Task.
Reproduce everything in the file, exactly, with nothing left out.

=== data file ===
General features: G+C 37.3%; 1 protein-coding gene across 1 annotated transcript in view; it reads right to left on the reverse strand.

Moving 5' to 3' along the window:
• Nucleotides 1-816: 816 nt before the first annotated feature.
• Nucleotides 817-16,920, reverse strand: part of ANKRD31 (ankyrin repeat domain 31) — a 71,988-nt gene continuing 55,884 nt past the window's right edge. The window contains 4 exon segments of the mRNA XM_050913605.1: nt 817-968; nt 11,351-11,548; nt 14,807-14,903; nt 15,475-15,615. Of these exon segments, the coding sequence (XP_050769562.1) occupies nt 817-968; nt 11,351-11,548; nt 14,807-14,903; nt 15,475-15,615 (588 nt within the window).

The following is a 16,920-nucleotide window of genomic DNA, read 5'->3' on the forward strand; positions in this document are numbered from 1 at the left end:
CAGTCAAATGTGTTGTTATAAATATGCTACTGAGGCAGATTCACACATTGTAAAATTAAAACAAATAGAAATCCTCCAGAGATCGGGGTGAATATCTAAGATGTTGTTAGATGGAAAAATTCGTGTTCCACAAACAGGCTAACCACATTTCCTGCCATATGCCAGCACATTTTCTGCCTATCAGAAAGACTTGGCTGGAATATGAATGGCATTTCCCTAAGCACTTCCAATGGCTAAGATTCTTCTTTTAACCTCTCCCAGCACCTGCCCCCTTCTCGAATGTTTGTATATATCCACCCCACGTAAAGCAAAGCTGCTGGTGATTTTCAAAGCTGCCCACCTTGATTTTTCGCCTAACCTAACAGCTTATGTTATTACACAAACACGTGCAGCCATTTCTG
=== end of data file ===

General features: G+C 37.3%; 1 protein-coding gene across 1 annotated transcript in view; it reads right to left on the reverse strand.

Moving 5' to 3' along the window:
• Nucleotides 1-816: 816 nt before the first annotated feature.
• Nucleotides 817-16,920, reverse strand: part of ANKRD31 (ankyrin repeat domain 31) — a 71,988-nt gene continuing 55,884 nt past the window's right edge. The window contains 4 exon segments of the mRNA XM_050913605.1: nt 817-968; nt 11,351-11,548; nt 14,807-14,903; nt 15,475-15,615. Of these exon segments, the coding sequence (XP_050769562.1) occupies nt 817-968; nt 11,351-11,548; nt 14,807-14,903; nt 15,475-15,615 (588 nt within the window).

The following is a 16,920-nucleotide window of genomic DNA, read 5'->3' on the forward strand; positions in this document are numbered from 1 at the left end:
CAGTCAAATGTGTTGTTATAAATATGCTACTGAGGCAGATTCACACATTGTAAAATTAAAACAAATAGAAATCCTCCAGAGATCGGGGTGAATATCTAAGATGTTGTTAGATGGAAAAATTCGTGTTCCACAAACAGGCTAACCACATTTCCTGCCATATGCCAGCACATTTTCTGCCTATCAGAAAGACTTGGCTGGAATATGAATGGCATTTCCCTAAGCACTTCCAATGGCTAAGATTCTTCTTTTAACCTCTCCCAGCACCTGCCCCCTTCTCGAATGTTTGTATATATCCACCCCACGTAAAGCAAAGCTGCTGGTGATTTTCAAAGCTGCCCACCTTGATTTTTCGCCTAACCTAACAGCTTATGTTATTACACAAACACGTGCAGCCATTTCTG